“A lot of agencies have a special force focusing on community-oriented policing,” says Moua. “But what we’re doing is making it a departmentwide responsibility—a philosophy—that everyone should know how to engage with the community. And I think that in itself is a culture change, from reactive to proactive.”
The intervention phase of the research ends in July 2016, but Inspector Barritt says he can already see that the increased officer involvement is having an impact. He says he can clearly see relationships between officers and residents reaching a “level of trust and friendship,” and he says the latest statistics show that Brooklyn Park is on track to have the lowest crime rate since 1986.
“It’s exciting because everything that was predicted that should be happening behind this theory, is happening,” says Barritt. “Is crime going down in the treatment areas? Yep. Is it going down substantially? Yep. Are we seeing [crime going down] in the control areas? No.”
Admittedly, Barritt says the decrease in crime in the treatment areas could simply be the result of increased police presence. The extent to which Brooklyn Park police officers have succeeded with increasing trust and building collective efficacy among neighbors will be determined when Brooklyn Park’s research partners from George Mason University analyze the data from the control and treatment areas. That final analysis is expected to take place later this year.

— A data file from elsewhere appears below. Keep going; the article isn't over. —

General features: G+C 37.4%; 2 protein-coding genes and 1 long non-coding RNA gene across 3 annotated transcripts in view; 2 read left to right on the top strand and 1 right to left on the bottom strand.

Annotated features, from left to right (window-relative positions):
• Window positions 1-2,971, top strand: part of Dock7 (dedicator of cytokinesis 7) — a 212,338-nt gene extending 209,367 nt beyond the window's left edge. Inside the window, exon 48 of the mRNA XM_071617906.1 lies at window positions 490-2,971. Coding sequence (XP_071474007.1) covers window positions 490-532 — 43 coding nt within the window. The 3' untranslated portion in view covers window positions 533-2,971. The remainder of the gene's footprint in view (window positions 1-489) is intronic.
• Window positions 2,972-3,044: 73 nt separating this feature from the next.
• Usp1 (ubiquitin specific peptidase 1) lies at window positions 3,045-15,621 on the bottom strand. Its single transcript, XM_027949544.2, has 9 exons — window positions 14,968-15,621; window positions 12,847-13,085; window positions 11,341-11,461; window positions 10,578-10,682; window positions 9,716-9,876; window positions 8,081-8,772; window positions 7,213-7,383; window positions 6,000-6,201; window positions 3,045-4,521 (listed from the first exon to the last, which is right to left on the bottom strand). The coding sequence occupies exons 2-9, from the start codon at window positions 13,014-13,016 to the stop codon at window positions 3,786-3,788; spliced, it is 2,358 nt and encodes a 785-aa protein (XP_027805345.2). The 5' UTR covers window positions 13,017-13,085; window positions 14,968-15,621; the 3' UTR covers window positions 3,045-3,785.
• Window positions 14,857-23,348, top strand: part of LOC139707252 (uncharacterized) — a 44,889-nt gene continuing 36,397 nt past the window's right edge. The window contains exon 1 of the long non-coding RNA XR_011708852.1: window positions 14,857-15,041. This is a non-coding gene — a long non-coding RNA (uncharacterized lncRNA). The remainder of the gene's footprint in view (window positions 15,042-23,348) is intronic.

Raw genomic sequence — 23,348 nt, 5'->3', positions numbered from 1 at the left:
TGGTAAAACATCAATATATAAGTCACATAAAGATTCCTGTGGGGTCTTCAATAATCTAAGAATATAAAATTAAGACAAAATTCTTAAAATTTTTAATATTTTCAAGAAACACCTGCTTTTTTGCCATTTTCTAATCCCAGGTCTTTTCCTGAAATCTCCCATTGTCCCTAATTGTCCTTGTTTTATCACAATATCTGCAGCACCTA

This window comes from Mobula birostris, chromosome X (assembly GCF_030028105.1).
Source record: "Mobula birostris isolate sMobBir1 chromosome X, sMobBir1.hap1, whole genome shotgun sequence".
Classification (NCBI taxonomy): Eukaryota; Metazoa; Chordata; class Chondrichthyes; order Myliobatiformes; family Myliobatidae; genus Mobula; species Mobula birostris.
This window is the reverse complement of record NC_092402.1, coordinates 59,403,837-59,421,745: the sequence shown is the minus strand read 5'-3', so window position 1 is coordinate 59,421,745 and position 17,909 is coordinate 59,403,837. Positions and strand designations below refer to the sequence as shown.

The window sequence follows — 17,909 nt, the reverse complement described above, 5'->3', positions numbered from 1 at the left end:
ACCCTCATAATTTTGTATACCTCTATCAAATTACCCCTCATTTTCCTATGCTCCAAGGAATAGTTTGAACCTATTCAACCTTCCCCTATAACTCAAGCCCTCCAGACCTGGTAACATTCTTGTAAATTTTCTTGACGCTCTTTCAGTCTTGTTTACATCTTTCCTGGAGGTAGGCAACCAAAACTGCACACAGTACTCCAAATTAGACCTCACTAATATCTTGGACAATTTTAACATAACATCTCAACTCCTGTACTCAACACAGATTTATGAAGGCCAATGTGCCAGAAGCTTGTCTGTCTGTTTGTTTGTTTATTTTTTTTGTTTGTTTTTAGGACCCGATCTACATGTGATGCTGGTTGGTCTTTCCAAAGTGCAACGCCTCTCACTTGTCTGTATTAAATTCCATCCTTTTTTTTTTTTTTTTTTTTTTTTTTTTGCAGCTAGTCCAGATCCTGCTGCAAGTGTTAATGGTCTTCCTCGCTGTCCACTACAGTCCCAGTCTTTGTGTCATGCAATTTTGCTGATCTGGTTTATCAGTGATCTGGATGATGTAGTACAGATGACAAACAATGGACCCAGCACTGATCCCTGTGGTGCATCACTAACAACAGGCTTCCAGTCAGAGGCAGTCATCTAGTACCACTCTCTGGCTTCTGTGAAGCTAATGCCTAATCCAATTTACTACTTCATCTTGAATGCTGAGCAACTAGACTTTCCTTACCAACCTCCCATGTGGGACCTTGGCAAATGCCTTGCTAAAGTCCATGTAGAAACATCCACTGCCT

Barritt says though there are a lot of ways for police to build trust, he believes this research project will show that Brooklyn Park’s “up close and personal” approach is a model that works.
“This type of policing, this type of community engagement, is what is imperative for law enforcement agencies across the country,” says Barritt. “We need to do this. It is time.”
Marisa Helms is a Minneapolis-based freelance writer